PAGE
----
[rsbac] Restricting only one program

Amon Ott ao at rsbac.org
Thu Sep 4 10:23:19 MEST 2003

On Thursday, 4. September 2003 04:19, Samuli Kärkkäinen wrote:
> My goal in using RSBAC is to make those services that are visible to the
> network, apache in particular, more resilient toward the buffer overflow
> type attacks. I want to set up a configuration where apache is allowed to...
> - map_exec libraries
> - read but not write htdocs and certain system file like locales
> - write to logs
> And is not allowed to do nothing else. (I'm skipping some details.) I don't
> want this configuration to have any effect on the rest of the system.

This is a general problem.
> I've looked and tried configuring several RSBAC modules, and my impression
> so far that none of them quite provide what I want. The RC module comes
> close, but it has one problem. Let's say files that apache is allowed to
> map_exec has type apache_libs. When I assign a library file to the
> apache_libs type, it's no longer in the General_FD type. Hence, I must
> ensure that the General_User role has proper rights to the apache_libs type.
> This breaks the requirement "configuration shouldn't have any effect on the
> rest of the system". This problem is easy to ignore when there are only a
> few roles and types, but when there are a lot of them, it's hard to feel
> confident General_FD still has the correct rights to all the types.

In any model, you somehow have to tell which files are libraries or htdocs, 
and which ones are not. RC model uses types to do this, but you still have to 
mark the files.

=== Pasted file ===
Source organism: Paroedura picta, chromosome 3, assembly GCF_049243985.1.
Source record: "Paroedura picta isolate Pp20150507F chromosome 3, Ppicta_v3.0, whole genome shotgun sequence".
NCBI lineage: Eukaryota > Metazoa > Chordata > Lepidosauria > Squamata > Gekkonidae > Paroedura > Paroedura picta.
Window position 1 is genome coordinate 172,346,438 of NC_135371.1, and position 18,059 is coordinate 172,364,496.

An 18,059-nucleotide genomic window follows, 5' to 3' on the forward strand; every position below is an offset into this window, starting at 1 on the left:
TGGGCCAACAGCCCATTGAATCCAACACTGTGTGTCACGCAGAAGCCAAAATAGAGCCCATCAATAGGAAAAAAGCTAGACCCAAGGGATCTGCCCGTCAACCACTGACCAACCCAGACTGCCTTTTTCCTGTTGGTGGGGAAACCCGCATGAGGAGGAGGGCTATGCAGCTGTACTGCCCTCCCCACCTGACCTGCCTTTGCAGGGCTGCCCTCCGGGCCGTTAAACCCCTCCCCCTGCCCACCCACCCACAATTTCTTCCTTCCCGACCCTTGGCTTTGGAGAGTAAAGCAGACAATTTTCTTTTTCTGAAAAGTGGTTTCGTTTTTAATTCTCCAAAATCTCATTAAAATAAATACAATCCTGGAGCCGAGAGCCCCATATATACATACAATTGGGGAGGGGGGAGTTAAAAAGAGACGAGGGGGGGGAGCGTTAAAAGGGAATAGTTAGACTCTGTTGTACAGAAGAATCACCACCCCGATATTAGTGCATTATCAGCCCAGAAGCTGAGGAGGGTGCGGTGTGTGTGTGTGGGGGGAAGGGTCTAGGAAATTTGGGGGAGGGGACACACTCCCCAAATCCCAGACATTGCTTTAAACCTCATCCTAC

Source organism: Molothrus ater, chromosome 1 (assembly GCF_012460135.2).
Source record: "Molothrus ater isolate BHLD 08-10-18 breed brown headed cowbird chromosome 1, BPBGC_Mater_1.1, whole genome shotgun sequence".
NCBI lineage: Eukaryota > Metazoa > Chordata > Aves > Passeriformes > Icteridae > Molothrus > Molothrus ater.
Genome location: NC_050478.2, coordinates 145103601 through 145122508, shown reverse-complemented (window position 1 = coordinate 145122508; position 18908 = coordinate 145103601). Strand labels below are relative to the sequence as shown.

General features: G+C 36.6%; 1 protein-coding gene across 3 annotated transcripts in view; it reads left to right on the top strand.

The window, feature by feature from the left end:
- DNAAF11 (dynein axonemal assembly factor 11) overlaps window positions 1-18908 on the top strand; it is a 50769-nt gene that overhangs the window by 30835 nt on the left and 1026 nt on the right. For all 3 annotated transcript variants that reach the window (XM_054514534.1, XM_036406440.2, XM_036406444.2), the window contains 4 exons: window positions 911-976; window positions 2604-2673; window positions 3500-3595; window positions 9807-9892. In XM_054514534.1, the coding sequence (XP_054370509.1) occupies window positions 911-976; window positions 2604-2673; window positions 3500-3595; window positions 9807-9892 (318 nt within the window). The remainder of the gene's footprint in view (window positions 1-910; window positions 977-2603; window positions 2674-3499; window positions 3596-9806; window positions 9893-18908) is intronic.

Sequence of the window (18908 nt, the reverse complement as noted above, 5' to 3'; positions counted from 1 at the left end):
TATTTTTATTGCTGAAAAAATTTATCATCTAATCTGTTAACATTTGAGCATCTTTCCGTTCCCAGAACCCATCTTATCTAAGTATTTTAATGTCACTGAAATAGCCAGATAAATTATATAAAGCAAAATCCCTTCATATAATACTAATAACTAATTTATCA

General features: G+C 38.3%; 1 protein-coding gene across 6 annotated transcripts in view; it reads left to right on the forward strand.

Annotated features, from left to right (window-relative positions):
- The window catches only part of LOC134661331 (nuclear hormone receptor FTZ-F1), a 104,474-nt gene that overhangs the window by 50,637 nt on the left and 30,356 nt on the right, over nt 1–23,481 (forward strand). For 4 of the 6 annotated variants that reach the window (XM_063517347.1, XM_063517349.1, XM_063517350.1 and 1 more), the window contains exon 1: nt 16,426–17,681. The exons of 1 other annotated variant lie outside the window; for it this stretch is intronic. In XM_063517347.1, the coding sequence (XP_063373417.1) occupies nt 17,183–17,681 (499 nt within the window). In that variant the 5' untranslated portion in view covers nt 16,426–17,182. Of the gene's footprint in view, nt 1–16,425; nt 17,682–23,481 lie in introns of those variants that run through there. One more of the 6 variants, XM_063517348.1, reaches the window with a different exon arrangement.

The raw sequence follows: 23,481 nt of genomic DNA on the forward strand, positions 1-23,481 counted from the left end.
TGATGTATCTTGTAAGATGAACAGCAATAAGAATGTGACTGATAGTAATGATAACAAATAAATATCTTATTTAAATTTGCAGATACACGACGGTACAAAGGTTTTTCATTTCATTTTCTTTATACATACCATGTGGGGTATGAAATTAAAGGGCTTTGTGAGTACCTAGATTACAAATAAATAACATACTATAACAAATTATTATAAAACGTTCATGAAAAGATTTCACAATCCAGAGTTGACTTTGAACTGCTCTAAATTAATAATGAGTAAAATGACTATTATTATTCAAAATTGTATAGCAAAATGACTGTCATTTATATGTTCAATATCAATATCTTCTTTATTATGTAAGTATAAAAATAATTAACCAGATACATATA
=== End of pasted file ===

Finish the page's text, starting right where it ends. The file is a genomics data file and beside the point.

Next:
Once you have a small but working base setup, you can copy rights to new 
types from other types, and you can always copy and change existing roles. 
This is my way to make sure that there are appropiate rights for all existing 
> The ACL module seems to have a little difficult approach as well. If I have
> understood correctly, all users always belong to the GROUP_0. Hence they
> have all rights, unless I remove rights from GROUP_0. If I remove rights
> from GROUP_0, all users in the system are affected. This makes it hard to
> limit the scope of configuration to affect only one service.

You would have to create a new group, which contains all users but the apache 
user. New users must be added to this group by your useradd script and 
removed by your userdel script, or manage the groups manually.

Your case is a good example for a useful combination of RC and ACL:

- Create an Apache RC role as a copy of General_Role (rc_copy_role or 
- Add the same ACL rights for the three predefined RC roles 0-2 that Group 0 
has (you can use the acl_tlist commands from the backup_all script to find 
them, leave out / for FD targets to speed it up)
- Set the necessary right for Apache role explicitely
- Set the role as apache program and/or user role
- Remove Group 0's rights
> The AUTH module by default allows nothing. I haven't found a way to make it
> default to allowing everything, while allowing limiting rights of only
> selected programs. Again, this makes it hard to create configuration whose
> scope is limited to only apache and a few other programs.

AUTH model must be restrictive, otherwise it would not be secure. If you 
want, I can add a compile time option to default auth_may_setuid to 1, but 
this option would be marked as discouraged. I already thought about making 
AUTH capabilities inheritable from parent dir, but this seemed too dangerous 
to me. It would have allowed to set defaults at / and set other values 
explicitely at a lower dir level.

The only module that allows to restrict a single process tree only is JAIL, 
and it would already help to avoid some vulnarabilities. Use / as chroot dir 
to get most features without setting up a chroot environment. Apache runs 
fine in JAILs, I have done that several times before.
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